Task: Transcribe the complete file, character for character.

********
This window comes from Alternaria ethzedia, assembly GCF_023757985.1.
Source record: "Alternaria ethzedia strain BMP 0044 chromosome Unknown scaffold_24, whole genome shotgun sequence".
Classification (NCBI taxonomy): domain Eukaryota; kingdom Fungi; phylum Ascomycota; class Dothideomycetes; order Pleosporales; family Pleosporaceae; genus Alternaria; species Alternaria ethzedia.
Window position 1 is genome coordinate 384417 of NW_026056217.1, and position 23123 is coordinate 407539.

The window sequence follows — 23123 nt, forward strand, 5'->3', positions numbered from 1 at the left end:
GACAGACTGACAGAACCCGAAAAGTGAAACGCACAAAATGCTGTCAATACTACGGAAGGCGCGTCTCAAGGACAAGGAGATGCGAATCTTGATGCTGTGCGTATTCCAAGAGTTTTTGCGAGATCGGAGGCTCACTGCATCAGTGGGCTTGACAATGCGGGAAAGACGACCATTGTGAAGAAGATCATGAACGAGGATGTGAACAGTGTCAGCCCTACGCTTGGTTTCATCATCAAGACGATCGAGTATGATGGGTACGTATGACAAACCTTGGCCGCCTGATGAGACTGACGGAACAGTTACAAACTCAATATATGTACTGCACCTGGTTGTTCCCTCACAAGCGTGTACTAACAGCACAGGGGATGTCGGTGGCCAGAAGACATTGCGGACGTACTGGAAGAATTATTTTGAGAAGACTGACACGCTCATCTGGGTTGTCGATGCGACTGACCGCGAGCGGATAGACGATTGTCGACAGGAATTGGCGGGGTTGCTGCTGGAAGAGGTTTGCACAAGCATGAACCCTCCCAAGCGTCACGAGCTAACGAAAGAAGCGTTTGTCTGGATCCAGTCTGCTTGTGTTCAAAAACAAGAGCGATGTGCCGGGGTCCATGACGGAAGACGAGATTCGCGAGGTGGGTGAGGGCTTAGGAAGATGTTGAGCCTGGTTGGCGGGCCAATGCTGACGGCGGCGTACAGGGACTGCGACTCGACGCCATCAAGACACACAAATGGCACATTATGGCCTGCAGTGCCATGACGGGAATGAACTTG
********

This window comes from Alternaria ethzedia, assembly GCF_023757985.1.
Source record: "Alternaria ethzedia strain BMP 0044 chromosome Unknown scaffold_24, whole genome shotgun sequence".
Classification (NCBI taxonomy): domain Eukaryota; kingdom Fungi; phylum Ascomycota; class Dothideomycetes; order Pleosporales; family Pleosporaceae; genus Alternaria; species Alternaria ethzedia.
Window position 1 is genome coordinate 384417 of NW_026056217.1, and position 23123 is coordinate 407539.

The window sequence follows — 23123 nt, forward strand, 5'->3', positions numbered from 1 at the left end:
GACAGACTGACAGAACCCGAAAAGTGAAACGCACAAAATGCTGTCAATACTACGGAAGGCGCGTCTCAAGGACAAGGAGATGCGAATCTTGATGCTGTGCGTATTCCAAGAGTTTTTGCGAGATCGGAGGCTCACTGCATCAGTGGGCTTGACAATGCGGGAAAGACGACCATTGTGAAGAAGATCATGAACGAGGATGTGAACAGTGTCAGCCCTACGCTTGGTTTCATCATCAAGACGATCGAGTATGATGGGTACGTATGACAAACCTTGGCCGCCTGATGAGACTGACGGAACAGTTACAAACTCAATATATGTACTGCACCTGGTTGTTCCCTCACAAGCGTGTACTAACAGCACAGGGGATGTCGGTGGCCAGAAGACATTGCGGACGTACTGGAAGAATTATTTTGAGAAGACTGACACGCTCATCTGGGTTGTCGATGCGACTGACCGCGAGCGGATAGACGATTGTCGACAGGAATTGGCGGGGTTGCTGCTGGAAGAGGTTTGCACAAGCATGAACCCTCCCAAGCGTCACGAGCTAACGAAAGAAGCGTTTGTCTGGATCCAGTCTGCTTGTGTTCAAAAACAAGAGCGATGTGCCGGGGTCCATGACGGAAGACGAGATTCGCGAGGTGGGTGAGGGCTTAGGAAGATGTTGAGCCTGGTTGGCGGGCCAATGCTGACGGCGGCGTACAGGGACTGCGACTCGACGCCATCAAGACACACAAATGGCACATTATGGCCTGCAGTGCCATGACGGGAATGAACTTG